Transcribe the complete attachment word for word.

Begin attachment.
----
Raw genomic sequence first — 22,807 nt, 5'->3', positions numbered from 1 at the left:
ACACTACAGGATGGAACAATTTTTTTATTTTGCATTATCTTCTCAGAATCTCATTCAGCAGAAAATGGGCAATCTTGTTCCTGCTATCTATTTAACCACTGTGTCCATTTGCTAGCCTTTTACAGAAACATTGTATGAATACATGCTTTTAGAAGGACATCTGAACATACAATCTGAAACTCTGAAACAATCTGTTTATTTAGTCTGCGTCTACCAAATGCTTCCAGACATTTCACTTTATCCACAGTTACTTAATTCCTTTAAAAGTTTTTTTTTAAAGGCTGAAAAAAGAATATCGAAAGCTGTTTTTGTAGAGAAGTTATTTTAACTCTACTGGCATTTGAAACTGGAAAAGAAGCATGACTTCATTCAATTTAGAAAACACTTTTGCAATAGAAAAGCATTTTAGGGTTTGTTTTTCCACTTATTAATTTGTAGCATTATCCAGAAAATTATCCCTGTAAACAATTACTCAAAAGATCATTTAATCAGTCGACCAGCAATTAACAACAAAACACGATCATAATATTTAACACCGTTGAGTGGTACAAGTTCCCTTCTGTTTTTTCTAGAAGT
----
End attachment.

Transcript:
Raw genomic sequence first — 22,807 nt, 5'->3', positions numbered from 1 at the left:
ACACTACAGGATGGAACAATTTTTTTATTTTGCATTATCTTCTCAGAATCTCATTCAGCAGAAAATGGGCAATCTTGTTCCTGCTATCTATTTAACCACTGTGTCCATTTGCTAGCCTTTTACAGAAACATTGTATGAATACATGCTTTTAGAAGGACATCTGAACATACAATCTGAAACTCTGAAACAATCTGTTTATTTAGTCTGCGTCTACCAAATGCTTCCAGACATTTCACTTTATCCACAGTTACTTAATTCCTTTAAAAGTTTTTTTTTAAAGGCTGAAAAAAGAATATCGAAAGCTGTTTTTGTAGAGAAGTTATTTTAACTCTACTGGCATTTGAAACTGGAAAAGAAGCATGACTTCATTCAATTTAGAAAACACTTTTGCAATAGAAAAGCATTTTAGGGTTTGTTTTTCCACTTATTAATTTGTAGCATTATCCAGAAAATTATCCCTGTAAACAATTACTCAAAAGATCATTTAATCAGTCGACCAGCAATTAACAACAAAACACGATCATAATATTTAACACCGTTGAGTGGTACAAGTTCCCTTCTGTTTTTTCTAGAAGT